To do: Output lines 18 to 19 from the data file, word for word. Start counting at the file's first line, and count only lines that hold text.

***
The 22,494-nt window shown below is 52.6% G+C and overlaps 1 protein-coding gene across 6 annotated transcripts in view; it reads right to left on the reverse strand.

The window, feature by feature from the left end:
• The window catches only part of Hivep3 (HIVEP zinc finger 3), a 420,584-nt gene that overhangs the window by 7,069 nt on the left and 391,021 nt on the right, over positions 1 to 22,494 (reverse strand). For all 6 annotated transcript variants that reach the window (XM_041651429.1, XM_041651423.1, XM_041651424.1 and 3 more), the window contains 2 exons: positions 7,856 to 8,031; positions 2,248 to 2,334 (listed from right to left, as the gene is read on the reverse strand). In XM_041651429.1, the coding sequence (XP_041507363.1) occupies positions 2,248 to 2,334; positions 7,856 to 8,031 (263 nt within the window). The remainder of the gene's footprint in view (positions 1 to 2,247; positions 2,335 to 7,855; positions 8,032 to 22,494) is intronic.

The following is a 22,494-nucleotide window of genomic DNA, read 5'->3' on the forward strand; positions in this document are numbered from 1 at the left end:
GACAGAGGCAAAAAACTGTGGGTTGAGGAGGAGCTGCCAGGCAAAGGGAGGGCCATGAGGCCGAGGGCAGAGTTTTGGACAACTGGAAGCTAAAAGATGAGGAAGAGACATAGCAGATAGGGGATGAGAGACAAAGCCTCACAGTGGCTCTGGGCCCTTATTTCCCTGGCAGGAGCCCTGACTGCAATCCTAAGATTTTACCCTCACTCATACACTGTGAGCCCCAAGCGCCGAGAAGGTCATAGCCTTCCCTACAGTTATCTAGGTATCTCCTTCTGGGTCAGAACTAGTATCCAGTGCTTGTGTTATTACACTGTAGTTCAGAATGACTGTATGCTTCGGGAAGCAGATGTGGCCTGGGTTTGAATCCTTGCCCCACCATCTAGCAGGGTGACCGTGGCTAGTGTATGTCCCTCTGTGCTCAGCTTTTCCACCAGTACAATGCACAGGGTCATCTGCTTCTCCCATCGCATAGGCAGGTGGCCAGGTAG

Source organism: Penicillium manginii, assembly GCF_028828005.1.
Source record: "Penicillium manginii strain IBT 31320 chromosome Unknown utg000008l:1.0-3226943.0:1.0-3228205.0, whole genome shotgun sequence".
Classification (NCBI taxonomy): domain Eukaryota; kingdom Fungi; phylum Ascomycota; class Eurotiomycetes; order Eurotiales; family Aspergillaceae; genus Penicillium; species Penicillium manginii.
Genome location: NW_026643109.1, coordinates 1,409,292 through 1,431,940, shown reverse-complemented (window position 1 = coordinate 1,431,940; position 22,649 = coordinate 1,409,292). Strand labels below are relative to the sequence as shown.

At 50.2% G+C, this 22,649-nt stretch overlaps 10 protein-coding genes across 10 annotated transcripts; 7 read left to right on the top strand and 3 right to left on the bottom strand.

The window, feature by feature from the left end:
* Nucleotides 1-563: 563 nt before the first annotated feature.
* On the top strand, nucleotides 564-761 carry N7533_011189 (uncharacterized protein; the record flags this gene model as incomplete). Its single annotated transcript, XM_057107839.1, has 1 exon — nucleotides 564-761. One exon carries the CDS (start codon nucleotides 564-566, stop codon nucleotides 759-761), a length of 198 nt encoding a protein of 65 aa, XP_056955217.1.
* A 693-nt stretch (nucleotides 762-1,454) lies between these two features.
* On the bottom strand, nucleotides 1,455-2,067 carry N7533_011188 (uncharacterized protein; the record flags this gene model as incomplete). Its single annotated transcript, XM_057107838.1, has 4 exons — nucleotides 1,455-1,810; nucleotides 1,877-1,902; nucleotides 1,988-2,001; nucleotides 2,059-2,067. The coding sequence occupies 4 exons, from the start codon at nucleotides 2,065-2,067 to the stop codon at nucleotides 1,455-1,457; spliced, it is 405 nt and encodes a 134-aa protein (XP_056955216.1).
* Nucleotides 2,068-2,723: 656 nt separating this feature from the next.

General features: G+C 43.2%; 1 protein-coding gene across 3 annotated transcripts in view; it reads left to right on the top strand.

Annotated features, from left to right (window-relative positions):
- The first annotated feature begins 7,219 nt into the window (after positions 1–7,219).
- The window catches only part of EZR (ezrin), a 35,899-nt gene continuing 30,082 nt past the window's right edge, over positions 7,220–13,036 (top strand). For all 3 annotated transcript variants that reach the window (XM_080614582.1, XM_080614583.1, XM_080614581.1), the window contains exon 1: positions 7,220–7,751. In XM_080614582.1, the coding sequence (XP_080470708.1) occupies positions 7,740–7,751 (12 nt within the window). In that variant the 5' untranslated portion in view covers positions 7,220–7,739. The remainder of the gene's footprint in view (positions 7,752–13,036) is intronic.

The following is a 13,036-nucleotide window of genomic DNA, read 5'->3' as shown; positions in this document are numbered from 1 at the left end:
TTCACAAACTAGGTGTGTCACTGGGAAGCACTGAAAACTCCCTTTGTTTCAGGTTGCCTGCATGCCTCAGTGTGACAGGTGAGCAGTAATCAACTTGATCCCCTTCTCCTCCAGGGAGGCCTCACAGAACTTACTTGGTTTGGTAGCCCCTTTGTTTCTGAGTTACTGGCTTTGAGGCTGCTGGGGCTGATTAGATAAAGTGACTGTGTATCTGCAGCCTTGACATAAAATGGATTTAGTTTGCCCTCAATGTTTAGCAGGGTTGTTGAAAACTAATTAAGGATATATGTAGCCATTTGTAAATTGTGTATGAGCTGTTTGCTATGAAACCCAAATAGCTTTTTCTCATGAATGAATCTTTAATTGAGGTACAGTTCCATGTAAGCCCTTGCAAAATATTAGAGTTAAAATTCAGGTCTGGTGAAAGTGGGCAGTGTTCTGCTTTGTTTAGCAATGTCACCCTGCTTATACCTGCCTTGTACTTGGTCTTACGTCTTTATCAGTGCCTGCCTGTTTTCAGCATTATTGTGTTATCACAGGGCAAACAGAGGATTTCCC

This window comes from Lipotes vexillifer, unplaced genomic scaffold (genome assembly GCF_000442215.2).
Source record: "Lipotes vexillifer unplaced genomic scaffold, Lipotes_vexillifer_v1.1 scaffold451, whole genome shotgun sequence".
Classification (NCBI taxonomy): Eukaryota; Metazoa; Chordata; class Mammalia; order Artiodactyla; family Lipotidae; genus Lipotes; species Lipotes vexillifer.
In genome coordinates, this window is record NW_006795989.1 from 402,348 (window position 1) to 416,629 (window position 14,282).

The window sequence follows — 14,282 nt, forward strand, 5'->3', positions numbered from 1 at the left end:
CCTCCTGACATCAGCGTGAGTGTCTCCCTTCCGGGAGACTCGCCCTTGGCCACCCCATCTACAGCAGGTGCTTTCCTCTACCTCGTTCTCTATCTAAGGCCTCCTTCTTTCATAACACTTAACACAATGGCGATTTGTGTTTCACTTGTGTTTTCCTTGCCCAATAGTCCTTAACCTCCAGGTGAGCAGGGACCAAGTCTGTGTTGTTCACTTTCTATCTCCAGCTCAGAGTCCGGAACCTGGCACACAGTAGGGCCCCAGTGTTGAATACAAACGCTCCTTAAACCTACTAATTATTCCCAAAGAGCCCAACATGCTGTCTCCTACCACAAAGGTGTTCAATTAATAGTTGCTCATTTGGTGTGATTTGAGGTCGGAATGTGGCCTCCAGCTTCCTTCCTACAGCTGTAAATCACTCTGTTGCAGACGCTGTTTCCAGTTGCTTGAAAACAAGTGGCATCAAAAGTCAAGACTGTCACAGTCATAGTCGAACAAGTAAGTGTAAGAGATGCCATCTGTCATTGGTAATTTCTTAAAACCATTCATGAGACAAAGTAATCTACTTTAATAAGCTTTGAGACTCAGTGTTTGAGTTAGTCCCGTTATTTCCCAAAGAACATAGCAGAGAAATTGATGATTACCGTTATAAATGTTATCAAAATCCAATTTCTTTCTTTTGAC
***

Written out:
Annotated features, from left to right (window-relative positions):
- The first annotated feature begins 7,219 nt into the window (after positions 1–7,219).